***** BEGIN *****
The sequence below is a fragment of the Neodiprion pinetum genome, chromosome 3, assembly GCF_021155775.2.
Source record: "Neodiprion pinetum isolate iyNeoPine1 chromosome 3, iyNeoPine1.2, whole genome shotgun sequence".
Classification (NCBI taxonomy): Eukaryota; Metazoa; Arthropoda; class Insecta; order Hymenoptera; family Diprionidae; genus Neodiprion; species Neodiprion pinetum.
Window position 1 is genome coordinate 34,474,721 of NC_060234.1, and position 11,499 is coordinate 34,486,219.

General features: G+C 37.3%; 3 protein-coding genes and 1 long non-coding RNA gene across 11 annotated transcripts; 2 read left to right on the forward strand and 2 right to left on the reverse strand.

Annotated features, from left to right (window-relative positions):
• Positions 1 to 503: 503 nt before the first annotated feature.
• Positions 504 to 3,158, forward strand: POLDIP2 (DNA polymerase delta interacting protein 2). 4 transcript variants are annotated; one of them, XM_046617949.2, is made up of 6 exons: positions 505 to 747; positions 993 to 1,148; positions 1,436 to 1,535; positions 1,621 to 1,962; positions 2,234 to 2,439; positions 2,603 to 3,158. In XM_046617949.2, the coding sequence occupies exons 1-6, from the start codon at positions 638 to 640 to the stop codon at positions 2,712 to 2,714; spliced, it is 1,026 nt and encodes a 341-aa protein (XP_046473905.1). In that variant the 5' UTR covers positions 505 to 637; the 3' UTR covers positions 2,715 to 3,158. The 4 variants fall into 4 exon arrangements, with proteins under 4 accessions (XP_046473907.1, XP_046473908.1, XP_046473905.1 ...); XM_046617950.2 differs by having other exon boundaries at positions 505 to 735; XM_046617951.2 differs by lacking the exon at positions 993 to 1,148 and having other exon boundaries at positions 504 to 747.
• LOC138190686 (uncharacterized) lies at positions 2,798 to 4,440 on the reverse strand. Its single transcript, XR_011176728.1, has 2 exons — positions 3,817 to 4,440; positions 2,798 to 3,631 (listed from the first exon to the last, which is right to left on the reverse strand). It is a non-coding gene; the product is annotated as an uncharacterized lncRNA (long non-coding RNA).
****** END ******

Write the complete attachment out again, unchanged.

The sequence below is a fragment of the Neodiprion pinetum genome, chromosome 3, assembly GCF_021155775.2.
Source record: "Neodiprion pinetum isolate iyNeoPine1 chromosome 3, iyNeoPine1.2, whole genome shotgun sequence".
Classification (NCBI taxonomy): Eukaryota; Metazoa; Arthropoda; class Insecta; order Hymenoptera; family Diprionidae; genus Neodiprion; species Neodiprion pinetum.
Window position 1 is genome coordinate 34,474,721 of NC_060234.1, and position 11,499 is coordinate 34,486,219.

General features: G+C 37.3%; 3 protein-coding genes and 1 long non-coding RNA gene across 11 annotated transcripts; 2 read left to right on the forward strand and 2 right to left on the reverse strand.

Annotated features, from left to right (window-relative positions):
• Positions 1 to 503: 503 nt before the first annotated feature.
• Positions 504 to 3,158, forward strand: POLDIP2 (DNA polymerase delta interacting protein 2). 4 transcript variants are annotated; one of them, XM_046617949.2, is made up of 6 exons: positions 505 to 747; positions 993 to 1,148; positions 1,436 to 1,535; positions 1,621 to 1,962; positions 2,234 to 2,439; positions 2,603 to 3,158. In XM_046617949.2, the coding sequence occupies exons 1-6, from the start codon at positions 638 to 640 to the stop codon at positions 2,712 to 2,714; spliced, it is 1,026 nt and encodes a 341-aa protein (XP_046473905.1). In that variant the 5' UTR covers positions 505 to 637; the 3' UTR covers positions 2,715 to 3,158. The 4 variants fall into 4 exon arrangements, with proteins under 4 accessions (XP_046473907.1, XP_046473908.1, XP_046473905.1 ...); XM_046617950.2 differs by having other exon boundaries at positions 505 to 735; XM_046617951.2 differs by lacking the exon at positions 993 to 1,148 and having other exon boundaries at positions 504 to 747.
• LOC138190686 (uncharacterized) lies at positions 2,798 to 4,440 on the reverse strand. Its single transcript, XR_011176728.1, has 2 exons — positions 3,817 to 4,440; positions 2,798 to 3,631 (listed from the first exon to the last, which is right to left on the reverse strand). It is a non-coding gene; the product is annotated as an uncharacterized lncRNA (long non-coding RNA).